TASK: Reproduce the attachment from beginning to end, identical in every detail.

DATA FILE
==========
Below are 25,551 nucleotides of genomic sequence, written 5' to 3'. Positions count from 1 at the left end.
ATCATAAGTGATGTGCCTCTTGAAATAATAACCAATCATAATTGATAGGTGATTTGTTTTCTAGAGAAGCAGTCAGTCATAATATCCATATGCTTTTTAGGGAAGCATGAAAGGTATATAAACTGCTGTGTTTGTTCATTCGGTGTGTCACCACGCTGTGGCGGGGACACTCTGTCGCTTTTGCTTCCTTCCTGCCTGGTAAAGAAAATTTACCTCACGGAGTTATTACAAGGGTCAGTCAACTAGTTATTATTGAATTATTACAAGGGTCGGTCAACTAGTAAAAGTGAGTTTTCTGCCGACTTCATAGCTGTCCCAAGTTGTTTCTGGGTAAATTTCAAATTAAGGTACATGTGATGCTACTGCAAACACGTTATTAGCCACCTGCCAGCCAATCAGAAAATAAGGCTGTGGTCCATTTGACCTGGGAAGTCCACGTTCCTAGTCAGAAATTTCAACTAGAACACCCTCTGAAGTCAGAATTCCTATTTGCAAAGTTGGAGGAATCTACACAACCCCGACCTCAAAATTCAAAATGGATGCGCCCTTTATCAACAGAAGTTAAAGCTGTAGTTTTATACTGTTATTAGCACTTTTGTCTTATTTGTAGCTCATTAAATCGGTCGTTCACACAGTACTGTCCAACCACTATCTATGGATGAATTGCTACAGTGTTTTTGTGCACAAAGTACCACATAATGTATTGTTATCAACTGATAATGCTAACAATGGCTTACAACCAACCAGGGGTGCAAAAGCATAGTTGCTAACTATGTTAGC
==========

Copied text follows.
Below are 25,551 nucleotides of genomic sequence, written 5' to 3'. Positions count from 1 at the left end.
ATCATAAGTGATGTGCCTCTTGAAATAATAACCAATCATAATTGATAGGTGATTTGTTTTCTAGAGAAGCAGTCAGTCATAATATCCATATGCTTTTTAGGGAAGCATGAAAGGTATATAAACTGCTGTGTTTGTTCATTCGGTGTGTCACCACGCTGTGGCGGGGACACTCTGTCGCTTTTGCTTCCTTCCTGCCTGGTAAAGAAAATTTACCTCACGGAGTTATTACAAGGGTCAGTCAACTAGTTATTATTGAATTATTACAAGGGTCGGTCAACTAGTAAAAGTGAGTTTTCTGCCGACTTCATAGCTGTCCCAAGTTGTTTCTGGGTAAATTTCAAATTAAGGTACATGTGATGCTACTGCAAACACGTTATTAGCCACCTGCCAGCCAATCAGAAAATAAGGCTGTGGTCCATTTGACCTGGGAAGTCCACGTTCCTAGTCAGAAATTTCAACTAGAACACCCTCTGAAGTCAGAATTCCTATTTGCAAAGTTGGAGGAATCTACACAACCCCGACCTCAAAATTCAAAATGGATGCGCCCTTTATCAACAGAAGTTAAAGCTGTAGTTTTATACTGTTATTAGCACTTTTGTCTTATTTGTAGCTCATTAAATCGGTCGTTCACACAGTACTGTCCAACCACTATCTATGGATGAATTGCTACAGTGTTTTTGTGCACAAAGTACCACATAATGTATTGTTATCAACTGATAATGCTAACAATGGCTTACAACCAACCAGGGGTGCAAAAGCATAGTTGCTAACTATGTTAGC